David Bourget (Western Ontario)
David Chalmers (ANU, NYU)
Rafael De Clercq
Ezio Di Nucci
Jack Alan Reynolds
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Philosophical Psychology 12 (3):341 – 356 (1999)
Social dilemmas occur when individuals make choices that are in their own best interest but not in the interest of society as a whole. Intrapersonal dilemmas occur when people make choices that are in the best interest of themselves at the moment of choice, but not in the best interest of themselves in the long run. A number of writers have observed that we can usefully model this self-defeating behavior by treating each individual as an aggregate of selves which have competing interests, like the individual selves in a population. We undertake to synthesize and extend these contributions, applying the theory of intrapersonal dilemmas to addiction and procrastination, and discuss how the concept of multiple selves can explain why people attempt to control their behavior by imposing costs or constraints on themselves in the future, and how it can also help us develop new strategies of (personal) behavior control.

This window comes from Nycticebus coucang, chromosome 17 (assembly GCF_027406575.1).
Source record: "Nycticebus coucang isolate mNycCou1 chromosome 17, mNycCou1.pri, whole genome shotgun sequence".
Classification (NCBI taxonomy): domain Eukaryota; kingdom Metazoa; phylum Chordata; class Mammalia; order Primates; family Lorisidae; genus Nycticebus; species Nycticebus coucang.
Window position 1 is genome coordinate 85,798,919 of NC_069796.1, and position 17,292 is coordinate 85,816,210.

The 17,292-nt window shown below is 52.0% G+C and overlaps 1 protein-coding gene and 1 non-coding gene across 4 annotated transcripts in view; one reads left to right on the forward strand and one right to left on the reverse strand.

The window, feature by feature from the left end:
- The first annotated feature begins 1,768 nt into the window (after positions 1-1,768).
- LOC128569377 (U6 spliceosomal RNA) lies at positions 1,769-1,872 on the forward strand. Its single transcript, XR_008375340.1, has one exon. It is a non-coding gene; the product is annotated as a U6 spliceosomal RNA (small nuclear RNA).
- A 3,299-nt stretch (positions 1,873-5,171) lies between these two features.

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References found in this work BETA
Robert Nozick (1993). The Nature of Rationality. Princeton University Press.
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Citations of this work BETA
Dennis Moberg (2008). Mentoring and Practical Wisdom: Are Mentors Wiser or Just More Politically Skilled? [REVIEW] Journal of Business Ethics 83 (4):835 - 843.
Dennis Moberg (2008). Mentoring and Practical Wisdom: Are Mentors Wiser or Just More Politically Skilled? Journal of Business Ethics 83 (4):835-843.
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